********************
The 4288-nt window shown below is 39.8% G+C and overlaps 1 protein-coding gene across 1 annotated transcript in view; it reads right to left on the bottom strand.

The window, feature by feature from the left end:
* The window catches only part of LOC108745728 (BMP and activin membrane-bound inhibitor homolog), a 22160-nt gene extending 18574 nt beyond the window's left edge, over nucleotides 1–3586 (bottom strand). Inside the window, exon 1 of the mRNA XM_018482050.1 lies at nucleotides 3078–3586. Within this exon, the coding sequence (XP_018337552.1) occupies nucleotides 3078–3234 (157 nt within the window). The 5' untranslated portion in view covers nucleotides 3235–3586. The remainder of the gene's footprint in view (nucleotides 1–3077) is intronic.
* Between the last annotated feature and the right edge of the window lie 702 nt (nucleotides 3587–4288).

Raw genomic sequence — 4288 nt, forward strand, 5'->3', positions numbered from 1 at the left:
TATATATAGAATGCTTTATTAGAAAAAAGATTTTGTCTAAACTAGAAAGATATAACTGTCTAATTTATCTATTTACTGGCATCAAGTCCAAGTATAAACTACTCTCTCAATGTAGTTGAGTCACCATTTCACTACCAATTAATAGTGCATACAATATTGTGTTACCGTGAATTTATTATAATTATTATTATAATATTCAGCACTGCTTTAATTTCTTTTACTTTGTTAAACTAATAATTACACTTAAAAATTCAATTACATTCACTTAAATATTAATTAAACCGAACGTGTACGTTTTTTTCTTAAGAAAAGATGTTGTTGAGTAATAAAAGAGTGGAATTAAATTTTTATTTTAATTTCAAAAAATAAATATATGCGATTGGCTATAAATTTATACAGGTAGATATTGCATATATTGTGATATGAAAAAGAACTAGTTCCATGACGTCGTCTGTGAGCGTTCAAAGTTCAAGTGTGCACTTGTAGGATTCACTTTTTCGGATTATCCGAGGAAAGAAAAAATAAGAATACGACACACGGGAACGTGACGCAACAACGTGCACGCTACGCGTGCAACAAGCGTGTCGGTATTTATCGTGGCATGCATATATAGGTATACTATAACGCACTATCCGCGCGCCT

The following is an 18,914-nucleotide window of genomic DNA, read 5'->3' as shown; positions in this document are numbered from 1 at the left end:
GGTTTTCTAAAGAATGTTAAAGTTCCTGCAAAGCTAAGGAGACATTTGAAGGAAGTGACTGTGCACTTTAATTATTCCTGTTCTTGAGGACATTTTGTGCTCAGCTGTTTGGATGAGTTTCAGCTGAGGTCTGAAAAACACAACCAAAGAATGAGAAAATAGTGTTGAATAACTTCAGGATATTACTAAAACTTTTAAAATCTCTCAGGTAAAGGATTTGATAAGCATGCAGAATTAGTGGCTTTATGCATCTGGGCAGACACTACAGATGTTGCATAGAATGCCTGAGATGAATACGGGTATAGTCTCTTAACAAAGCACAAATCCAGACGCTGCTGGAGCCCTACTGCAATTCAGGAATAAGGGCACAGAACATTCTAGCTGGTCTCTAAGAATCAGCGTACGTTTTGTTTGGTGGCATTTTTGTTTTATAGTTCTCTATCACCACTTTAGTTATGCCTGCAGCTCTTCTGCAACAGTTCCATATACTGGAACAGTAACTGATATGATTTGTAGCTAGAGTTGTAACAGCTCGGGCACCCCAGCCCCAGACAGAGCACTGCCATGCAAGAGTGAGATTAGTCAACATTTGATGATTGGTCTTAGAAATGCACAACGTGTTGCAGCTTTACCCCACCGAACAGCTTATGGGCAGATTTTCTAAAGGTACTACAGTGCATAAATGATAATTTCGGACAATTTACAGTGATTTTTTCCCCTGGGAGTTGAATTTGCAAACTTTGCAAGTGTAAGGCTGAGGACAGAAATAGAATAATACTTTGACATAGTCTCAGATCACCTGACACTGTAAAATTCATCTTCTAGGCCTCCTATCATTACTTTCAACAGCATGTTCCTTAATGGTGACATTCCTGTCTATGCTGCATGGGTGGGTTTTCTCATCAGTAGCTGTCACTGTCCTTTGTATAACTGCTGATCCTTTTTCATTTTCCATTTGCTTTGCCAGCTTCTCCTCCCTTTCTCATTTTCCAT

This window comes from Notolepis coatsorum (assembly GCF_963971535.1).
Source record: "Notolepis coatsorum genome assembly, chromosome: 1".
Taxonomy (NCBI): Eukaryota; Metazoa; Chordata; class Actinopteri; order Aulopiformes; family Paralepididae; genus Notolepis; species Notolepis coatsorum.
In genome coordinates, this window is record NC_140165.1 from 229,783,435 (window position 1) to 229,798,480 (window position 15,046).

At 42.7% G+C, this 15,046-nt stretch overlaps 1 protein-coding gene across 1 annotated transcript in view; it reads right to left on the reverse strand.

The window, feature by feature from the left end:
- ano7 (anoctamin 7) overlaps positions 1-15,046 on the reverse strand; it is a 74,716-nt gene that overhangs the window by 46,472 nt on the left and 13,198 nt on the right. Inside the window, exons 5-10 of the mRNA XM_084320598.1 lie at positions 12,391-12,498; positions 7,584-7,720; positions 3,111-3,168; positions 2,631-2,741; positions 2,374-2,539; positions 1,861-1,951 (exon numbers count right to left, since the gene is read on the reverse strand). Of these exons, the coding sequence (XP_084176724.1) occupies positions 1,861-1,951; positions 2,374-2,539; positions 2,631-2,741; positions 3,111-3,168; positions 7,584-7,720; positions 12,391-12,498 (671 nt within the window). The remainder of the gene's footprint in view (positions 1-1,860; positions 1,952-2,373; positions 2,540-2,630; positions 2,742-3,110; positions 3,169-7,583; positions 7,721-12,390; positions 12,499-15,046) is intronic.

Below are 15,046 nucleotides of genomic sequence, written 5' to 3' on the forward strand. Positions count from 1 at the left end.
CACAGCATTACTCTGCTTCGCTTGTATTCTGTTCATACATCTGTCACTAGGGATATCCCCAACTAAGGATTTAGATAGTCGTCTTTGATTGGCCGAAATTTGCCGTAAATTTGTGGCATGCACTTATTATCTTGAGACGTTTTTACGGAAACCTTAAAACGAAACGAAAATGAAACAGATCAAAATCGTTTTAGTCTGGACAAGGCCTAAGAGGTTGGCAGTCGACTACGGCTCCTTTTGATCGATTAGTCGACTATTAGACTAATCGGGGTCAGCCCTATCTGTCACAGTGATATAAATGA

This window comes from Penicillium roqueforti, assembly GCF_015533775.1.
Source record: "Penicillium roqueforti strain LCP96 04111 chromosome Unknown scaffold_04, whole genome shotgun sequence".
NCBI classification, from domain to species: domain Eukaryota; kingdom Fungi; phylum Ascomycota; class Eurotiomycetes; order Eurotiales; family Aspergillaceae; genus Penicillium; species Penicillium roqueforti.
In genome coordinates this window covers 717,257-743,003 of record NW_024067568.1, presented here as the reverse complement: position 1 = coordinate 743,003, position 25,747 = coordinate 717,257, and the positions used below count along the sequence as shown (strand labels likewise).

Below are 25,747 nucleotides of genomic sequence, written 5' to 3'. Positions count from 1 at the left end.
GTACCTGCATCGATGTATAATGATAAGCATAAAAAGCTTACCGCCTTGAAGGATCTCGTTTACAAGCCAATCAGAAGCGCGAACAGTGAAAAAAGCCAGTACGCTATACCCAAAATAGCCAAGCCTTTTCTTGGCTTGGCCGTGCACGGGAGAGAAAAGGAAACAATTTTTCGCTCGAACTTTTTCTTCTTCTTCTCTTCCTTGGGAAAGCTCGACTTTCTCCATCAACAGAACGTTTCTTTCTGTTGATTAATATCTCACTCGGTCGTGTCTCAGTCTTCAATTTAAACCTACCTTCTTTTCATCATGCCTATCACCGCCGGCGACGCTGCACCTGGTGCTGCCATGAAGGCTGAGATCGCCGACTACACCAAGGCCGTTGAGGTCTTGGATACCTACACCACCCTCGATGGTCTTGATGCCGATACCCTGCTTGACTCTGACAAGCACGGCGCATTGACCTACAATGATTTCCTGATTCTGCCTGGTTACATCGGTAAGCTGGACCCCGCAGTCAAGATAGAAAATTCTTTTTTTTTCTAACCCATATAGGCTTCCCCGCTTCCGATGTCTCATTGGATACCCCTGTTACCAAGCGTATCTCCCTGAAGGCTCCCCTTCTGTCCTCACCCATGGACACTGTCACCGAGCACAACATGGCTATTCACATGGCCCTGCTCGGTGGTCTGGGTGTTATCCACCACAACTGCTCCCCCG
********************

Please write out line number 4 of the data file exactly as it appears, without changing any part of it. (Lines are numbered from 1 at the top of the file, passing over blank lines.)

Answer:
* Between the last annotated feature and the right edge of the window lie 702 nt (nucleotides 3587–4288).